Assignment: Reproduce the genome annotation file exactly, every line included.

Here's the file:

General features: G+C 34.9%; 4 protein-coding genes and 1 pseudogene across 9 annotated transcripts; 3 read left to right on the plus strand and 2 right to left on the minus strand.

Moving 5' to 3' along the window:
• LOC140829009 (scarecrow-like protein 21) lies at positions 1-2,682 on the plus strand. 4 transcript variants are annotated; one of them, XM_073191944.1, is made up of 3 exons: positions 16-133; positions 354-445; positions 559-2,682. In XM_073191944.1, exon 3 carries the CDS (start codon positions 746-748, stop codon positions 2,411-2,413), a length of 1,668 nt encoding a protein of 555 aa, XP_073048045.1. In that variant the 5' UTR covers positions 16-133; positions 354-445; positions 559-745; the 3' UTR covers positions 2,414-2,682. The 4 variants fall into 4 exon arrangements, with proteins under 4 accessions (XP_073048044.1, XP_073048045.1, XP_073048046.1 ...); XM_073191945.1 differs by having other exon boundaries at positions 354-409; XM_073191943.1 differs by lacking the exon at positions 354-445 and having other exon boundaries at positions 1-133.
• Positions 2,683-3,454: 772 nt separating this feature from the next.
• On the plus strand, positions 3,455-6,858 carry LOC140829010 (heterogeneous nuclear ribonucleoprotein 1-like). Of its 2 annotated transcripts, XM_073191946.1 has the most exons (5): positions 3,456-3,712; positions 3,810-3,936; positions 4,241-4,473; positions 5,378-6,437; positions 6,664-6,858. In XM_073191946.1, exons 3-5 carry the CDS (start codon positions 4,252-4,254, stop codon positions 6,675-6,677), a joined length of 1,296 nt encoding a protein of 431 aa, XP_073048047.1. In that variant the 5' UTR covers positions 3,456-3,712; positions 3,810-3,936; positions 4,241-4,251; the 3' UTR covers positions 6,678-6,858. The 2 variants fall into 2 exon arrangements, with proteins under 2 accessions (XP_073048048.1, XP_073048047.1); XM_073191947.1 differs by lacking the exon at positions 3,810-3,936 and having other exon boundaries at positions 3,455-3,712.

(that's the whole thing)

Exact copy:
General features: G+C 34.9%; 4 protein-coding genes and 1 pseudogene across 9 annotated transcripts; 3 read left to right on the plus strand and 2 right to left on the minus strand.

Moving 5' to 3' along the window:
• LOC140829009 (scarecrow-like protein 21) lies at positions 1-2,682 on the plus strand. 4 transcript variants are annotated; one of them, XM_073191944.1, is made up of 3 exons: positions 16-133; positions 354-445; positions 559-2,682. In XM_073191944.1, exon 3 carries the CDS (start codon positions 746-748, stop codon positions 2,411-2,413), a length of 1,668 nt encoding a protein of 555 aa, XP_073048045.1. In that variant the 5' UTR covers positions 16-133; positions 354-445; positions 559-745; the 3' UTR covers positions 2,414-2,682. The 4 variants fall into 4 exon arrangements, with proteins under 4 accessions (XP_073048044.1, XP_073048045.1, XP_073048046.1 ...); XM_073191945.1 differs by having other exon boundaries at positions 354-409; XM_073191943.1 differs by lacking the exon at positions 354-445 and having other exon boundaries at positions 1-133.
• Positions 2,683-3,454: 772 nt separating this feature from the next.
• On the plus strand, positions 3,455-6,858 carry LOC140829010 (heterogeneous nuclear ribonucleoprotein 1-like). Of its 2 annotated transcripts, XM_073191946.1 has the most exons (5): positions 3,456-3,712; positions 3,810-3,936; positions 4,241-4,473; positions 5,378-6,437; positions 6,664-6,858. In XM_073191946.1, exons 3-5 carry the CDS (start codon positions 4,252-4,254, stop codon positions 6,675-6,677), a joined length of 1,296 nt encoding a protein of 431 aa, XP_073048047.1. In that variant the 5' UTR covers positions 3,456-3,712; positions 3,810-3,936; positions 4,241-4,251; the 3' UTR covers positions 6,678-6,858. The 2 variants fall into 2 exon arrangements, with proteins under 2 accessions (XP_073048048.1, XP_073048047.1); XM_073191947.1 differs by lacking the exon at positions 3,810-3,936 and having other exon boundaries at positions 3,455-3,712.